Fall leaf clean up is an expected chore for most homeowners. Almost every suburban property has at least one tree within or against its property lines. It could be as bare as a single small tree in the front yard or as covered as a fully wooded lot, but for the vast majority of homeowners, fall leaf clean up tips are welcome to make sure the job is being done properly. There are several methods commonly used for removing leaves from the lawn, including raking leaves, blowing leaves, and mulching leaves. But when you are wanting to preserve the health of your lawn for next spring, which is best?
Raking is by far the most traditional and expected method of leaf removal since it is what most people grew up helping their parents do every year. Especially for small yards, it does not take much time to rake the leaves up into a pile and haul them away, usually on a tarp. Additionally, a rake or two is far less expensive than alternative methods that also require specialized equipment.
However, of any method, raking leaves is by far the worst way to perform a fall leaf clean up. This is because of the damage it does to the grass that gets torn up in the process of gathering the leaves. If you think about it, raking is a very aggressive process. Hard plastic or metal teeth scrape over a surface repeatedly. While this is effective in scooping up a pile of leaves, that mechanical process rips and tears grass easily, and can leave your lawn thin and stressed going into winter and spring.
For cool season lawns like turf type tall fescue that are seeded in the fall prior to leaf season, this damage can be even worse. Newly germinated grass grows in over the course of a few weeks, but it takes several months for the blades to mature and thicken and for the root system to develop any kind of strength and depth. As a result, baby grass is still much more fragile during fall leaf clean up season than the mature populations of the lawn. When a homeowner has invested so much in fall seeding, the last thing they should want to do is compromise the return on that investment by ripping it up by raking leaves.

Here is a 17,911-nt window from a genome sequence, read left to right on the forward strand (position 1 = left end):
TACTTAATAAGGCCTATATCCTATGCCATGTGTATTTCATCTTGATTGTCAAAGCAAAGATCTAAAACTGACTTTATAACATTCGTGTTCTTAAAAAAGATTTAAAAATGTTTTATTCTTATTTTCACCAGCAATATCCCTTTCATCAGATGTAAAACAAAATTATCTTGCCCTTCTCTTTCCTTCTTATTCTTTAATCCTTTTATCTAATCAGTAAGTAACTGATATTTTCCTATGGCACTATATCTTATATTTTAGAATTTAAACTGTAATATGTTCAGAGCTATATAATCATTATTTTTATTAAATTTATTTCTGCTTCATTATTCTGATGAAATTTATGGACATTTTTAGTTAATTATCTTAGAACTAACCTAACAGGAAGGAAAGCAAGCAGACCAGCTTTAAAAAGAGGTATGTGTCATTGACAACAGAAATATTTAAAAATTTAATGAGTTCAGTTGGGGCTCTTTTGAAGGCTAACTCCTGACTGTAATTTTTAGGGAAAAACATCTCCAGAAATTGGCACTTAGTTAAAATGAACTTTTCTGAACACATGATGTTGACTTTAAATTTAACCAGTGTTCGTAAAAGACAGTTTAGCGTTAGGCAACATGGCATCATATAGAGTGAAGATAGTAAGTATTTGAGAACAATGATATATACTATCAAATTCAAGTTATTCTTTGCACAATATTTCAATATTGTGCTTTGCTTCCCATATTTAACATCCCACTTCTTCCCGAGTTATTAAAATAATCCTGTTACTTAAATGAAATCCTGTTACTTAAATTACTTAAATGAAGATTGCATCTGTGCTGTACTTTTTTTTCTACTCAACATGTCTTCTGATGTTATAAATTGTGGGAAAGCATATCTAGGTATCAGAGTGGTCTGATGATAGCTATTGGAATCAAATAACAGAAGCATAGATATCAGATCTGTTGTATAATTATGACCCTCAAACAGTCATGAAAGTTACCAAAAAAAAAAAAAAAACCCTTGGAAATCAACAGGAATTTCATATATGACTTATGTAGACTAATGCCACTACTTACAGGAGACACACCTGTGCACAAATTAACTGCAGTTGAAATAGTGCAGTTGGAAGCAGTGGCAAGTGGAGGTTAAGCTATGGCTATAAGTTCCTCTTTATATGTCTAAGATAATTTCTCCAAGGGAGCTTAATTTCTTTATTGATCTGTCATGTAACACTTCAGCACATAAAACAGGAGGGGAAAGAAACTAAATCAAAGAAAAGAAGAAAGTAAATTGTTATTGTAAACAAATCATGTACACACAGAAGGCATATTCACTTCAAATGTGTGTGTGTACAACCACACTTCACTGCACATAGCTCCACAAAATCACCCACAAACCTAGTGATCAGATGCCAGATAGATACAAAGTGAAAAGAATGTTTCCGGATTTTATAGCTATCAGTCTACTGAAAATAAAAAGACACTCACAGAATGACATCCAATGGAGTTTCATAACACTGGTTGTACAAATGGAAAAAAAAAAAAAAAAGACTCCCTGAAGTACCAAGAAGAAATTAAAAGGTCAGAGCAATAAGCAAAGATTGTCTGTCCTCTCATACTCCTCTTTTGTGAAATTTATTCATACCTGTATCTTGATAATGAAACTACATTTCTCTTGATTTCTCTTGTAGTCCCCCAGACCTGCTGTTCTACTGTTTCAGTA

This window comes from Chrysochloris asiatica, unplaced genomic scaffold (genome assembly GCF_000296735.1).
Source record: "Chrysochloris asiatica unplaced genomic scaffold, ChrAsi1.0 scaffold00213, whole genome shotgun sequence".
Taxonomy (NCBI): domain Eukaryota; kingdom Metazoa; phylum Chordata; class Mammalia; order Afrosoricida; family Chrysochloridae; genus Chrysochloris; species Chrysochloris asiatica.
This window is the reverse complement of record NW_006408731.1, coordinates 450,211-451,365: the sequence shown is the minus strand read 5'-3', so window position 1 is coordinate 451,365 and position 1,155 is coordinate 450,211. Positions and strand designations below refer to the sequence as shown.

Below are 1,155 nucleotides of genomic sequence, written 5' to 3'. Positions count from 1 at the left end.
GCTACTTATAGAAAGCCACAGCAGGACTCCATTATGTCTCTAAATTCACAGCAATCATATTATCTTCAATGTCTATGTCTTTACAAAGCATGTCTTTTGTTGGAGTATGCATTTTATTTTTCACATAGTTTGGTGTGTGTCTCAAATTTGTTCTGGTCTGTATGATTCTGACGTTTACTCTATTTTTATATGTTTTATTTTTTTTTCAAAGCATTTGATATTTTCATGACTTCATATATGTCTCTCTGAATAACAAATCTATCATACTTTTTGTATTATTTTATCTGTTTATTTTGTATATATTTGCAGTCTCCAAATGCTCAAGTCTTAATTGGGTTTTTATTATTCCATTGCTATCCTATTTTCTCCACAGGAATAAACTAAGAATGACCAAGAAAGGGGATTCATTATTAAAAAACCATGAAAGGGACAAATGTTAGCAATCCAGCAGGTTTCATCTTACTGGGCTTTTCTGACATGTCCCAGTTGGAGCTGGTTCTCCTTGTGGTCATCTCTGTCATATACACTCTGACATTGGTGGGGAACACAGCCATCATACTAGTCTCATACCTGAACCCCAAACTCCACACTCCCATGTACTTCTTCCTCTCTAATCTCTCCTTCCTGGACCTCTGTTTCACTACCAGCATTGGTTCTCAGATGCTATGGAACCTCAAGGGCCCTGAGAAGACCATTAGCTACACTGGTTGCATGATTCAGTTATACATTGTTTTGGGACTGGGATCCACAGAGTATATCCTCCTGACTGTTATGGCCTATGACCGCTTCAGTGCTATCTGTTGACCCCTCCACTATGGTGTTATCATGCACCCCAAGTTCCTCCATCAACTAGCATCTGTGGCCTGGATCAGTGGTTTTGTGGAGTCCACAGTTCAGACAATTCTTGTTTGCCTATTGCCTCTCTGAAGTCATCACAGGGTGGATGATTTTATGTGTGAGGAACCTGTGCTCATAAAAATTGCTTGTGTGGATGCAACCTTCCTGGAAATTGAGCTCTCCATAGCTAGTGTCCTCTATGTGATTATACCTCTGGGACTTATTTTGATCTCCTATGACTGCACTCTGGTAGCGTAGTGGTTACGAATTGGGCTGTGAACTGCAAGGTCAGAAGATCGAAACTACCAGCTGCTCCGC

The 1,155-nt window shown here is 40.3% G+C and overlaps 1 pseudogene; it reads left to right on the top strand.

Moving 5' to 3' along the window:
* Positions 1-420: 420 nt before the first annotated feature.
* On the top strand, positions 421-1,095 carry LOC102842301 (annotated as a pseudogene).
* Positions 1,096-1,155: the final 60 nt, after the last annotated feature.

As far as fall leaf clean up tips go, the best one that can be given is the recommendation to use a blower to push leaves into a pile or designated area. Where raking leaves is an aggressive and damaging force, blowing is by far the most gentle option where grass is concerned. Additionally, blowing is significantly less physically taxing for most homeowners and can save a substantial amount of time.
Blowing leaves is a task for which an investment in quality equipment can make a great difference. Many homeowners settle for low cost hand held electric blowers that must be plugged into an extension cord that trails them all around the yard. These machines are usually limited in power, causing it to take hours and hours to blow a standard sized lawn. Whenever the budget allows, a high quality backpack blower is going to not only provide you with better mobility across the lawn, but also greater power and control, making the fall leaf clean up go much faster.
When blowing the leaves, especially where baby grass growing in from fall seeding is concerned, it is ideal to hold the blower as close to parallel to the lawn as possible. The more you point straight down, the more direct force you are applying with the air to the grass, increasing your risk of damage. Remember, fall leaves are very lightweight, so they do not require much force to get them moving across the surface of the lawn.
Even though blowing leaves is the most ideal way of performing a fall leaf clean up on a lawn, mulching leaves is typically considered the easiest. Most of the time, this is done by mowing over the yard multiple times to chop the fallen leaves up into finer and finer pieces. The idea in this is that these tiny bits of leaves will settle within the lawn and gradually decompose. This is preferable to many homeowners because, unlike raking or blowing, it does not require the removal or relocation of intact piles of leaves.
In terms of safety for the turfgrass growing beneath the leaves, using a mower to mulch your fall leaves sits between blowing and raking. Going over and over the same areas with a mower is stressful to a lawn at any point of the year, but can be especially taxing to newly germinated seed. A homeowner should not opt for mulching leaves until their freshly seeded lawn has developed enough to have been mowed normally three to four times prior to the start of performing this kind of fall leaf clean up.
There is an ongoing debate within the turf management community regarding whether or not mulching leaves is a beneficial compost to a lawn’s ecosystem. Those opposed to this method of a fall leaf clean up point out that it can cause wear on the lawn, that too thick of leaf build up will not be resolved by mulching and will still lead to your lawn being smothered by debris, and that some leaves have a low pH, worsening soil acidity. Those in support of mulching leaves point to the convenience of it making it easier to do on a frequent basis, to the return of decomposing organic material to the soil system, and to the fact that the risk of pH impact is usually low.
No matter how you tackle your fall leaf clean up, the most important thing is to keep in mind the lawn underneath. Do not let leaves build up for weeks at a time to the point that your grass is smothered out! Consistency is key, and that is the biggest of the fall leaf clean up tips that we can give you.